After having Google Reader for the past 72 hours, my initial "hands-on" reaction is very positive. (Critiques: "Labels" aren't working for me, and there's no way to search within the reader — yet.) But overall it's very easy to use and provides a clean and intuitive way to add, read and manage feeds. The interface and, specifically, the easy and effective navigation — whether moving between blogs/feeds or within them — is very nice.
I used to have eight or nine blogs on my Firefox toolbar, and now I've put them all into Google Reader. The conventional wisdom is that the public doesn't know what RSS is, and the number of users who read news and other information this way is very small. However, Michael Bazeley at SiliconBeat cited a Yahoo! study that contends up to 31 percent of those online are using or encountering feeds yet are unaware of that fact.
Here's FeedBurner's data on RSS reader market share (as of January 2005):
Aggregator Name (Market Share Percentage)
1. Bloglines (32.86%)
2. NetNewsWire (16.95%)
3. Firefox Live Bookmarks (7.78%)
4. Pluck (7.20%)
5. NewsGator Online(4.45%)
6. (not identified) (4.07%)
7. FeedDemon (3.83%)
8. SharpReader (3.27%)
9. My Yahoo (2.58%)
10. iPodder (2.42%)
11. NewsGator (2.23%)
12. Thunderbird (2.13%)
13. RSS Bandit (1.12%)
14. NewsFire (1.05%)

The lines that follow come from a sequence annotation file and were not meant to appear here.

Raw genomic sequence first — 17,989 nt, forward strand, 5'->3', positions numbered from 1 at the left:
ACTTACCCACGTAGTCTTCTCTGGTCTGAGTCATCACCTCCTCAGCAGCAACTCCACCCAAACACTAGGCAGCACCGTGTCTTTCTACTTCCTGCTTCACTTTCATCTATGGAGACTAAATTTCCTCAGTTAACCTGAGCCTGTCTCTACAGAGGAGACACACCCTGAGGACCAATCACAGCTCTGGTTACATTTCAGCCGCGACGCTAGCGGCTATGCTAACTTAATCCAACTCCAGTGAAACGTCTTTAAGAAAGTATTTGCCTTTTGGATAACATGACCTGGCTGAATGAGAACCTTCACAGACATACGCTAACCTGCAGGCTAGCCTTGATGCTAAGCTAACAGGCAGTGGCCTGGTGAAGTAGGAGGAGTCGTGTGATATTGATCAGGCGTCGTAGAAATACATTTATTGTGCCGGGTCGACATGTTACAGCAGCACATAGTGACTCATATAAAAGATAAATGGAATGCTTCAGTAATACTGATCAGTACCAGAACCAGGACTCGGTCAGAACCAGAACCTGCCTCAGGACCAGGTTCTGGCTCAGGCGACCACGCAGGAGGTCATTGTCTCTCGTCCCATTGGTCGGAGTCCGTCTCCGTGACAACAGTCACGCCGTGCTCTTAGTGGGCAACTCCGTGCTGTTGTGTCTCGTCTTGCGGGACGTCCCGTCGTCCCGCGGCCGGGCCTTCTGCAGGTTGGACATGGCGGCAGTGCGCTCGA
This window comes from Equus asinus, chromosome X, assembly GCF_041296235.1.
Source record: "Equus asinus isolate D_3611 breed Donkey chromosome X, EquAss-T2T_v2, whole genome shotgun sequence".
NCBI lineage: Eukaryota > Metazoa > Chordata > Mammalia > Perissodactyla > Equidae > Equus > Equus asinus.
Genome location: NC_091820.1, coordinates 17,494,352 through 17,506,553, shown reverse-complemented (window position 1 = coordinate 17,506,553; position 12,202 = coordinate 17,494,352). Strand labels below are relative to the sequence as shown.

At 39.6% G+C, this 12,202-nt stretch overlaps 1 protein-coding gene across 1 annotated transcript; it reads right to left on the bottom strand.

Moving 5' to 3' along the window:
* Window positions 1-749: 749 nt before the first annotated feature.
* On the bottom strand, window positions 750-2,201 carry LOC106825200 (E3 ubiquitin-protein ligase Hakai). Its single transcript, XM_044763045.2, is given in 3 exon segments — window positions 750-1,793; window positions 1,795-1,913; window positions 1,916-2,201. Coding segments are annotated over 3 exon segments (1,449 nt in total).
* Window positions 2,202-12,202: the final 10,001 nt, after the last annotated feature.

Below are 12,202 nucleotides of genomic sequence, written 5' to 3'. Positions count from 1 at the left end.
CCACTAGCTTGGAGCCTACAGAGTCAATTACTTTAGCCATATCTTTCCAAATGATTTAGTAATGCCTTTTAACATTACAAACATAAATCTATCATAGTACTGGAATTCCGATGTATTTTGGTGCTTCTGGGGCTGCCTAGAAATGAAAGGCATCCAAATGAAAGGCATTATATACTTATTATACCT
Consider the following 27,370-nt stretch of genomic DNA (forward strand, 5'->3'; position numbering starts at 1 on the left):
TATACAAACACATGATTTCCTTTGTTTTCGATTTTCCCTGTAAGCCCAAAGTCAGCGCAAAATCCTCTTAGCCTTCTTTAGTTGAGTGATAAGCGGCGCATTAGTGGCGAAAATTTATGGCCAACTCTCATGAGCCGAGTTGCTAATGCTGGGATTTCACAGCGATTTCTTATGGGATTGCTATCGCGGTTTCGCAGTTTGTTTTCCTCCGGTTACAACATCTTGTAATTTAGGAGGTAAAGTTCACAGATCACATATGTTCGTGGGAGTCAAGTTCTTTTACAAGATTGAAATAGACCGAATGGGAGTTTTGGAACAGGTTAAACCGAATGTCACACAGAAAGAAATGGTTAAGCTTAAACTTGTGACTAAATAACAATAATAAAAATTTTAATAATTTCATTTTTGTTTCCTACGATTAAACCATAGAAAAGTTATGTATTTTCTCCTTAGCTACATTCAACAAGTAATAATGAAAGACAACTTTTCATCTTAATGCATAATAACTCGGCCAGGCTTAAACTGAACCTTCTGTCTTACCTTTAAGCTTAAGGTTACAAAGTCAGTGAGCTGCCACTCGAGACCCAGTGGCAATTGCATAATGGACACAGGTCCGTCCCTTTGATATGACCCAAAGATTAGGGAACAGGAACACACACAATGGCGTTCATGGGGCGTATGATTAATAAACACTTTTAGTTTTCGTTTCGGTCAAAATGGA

15. iPodderX (1.02%)
16. Sage (0.71%)
17. FeedReader (0.67%)
18. RssReader (0.54%)
19. LiveJournal (0.46%)
20. Opera RSS Reader (0.45%)
The market for readers is young and still wide-open. (At a certain point of market development, however, people won't want to switch readers because they'll be too invested in one — similar to email.) When IE7 incorporates an RSS reading capability (a la Firefox), we'll see what impact it has on these other products.
And now back to Google . . .
I'm not suggesting all these should be folded into one. But having too many "parallel" products will fragment the audience and weaken what might otherwise be a stronger, consolidated offering.
Regardless, the new Google Reader is a nice addition to the tool set.
Related: RSS and newspapers . . .
I've argued that online news is being "commoditized" (except for local news) by news aggregators. To the extent that RSS readers catch on with mainstream audiences that will further accelerate the process and also minimize or eliminate the distinction between blogs and traditional news — to an online reader it will all be information. And while sources are important (and will continue to be) in terms of credibility and trust, I might spend less and less time on news or other content sites and more time with my efficient reader that pulls together and helps me manage the information overload.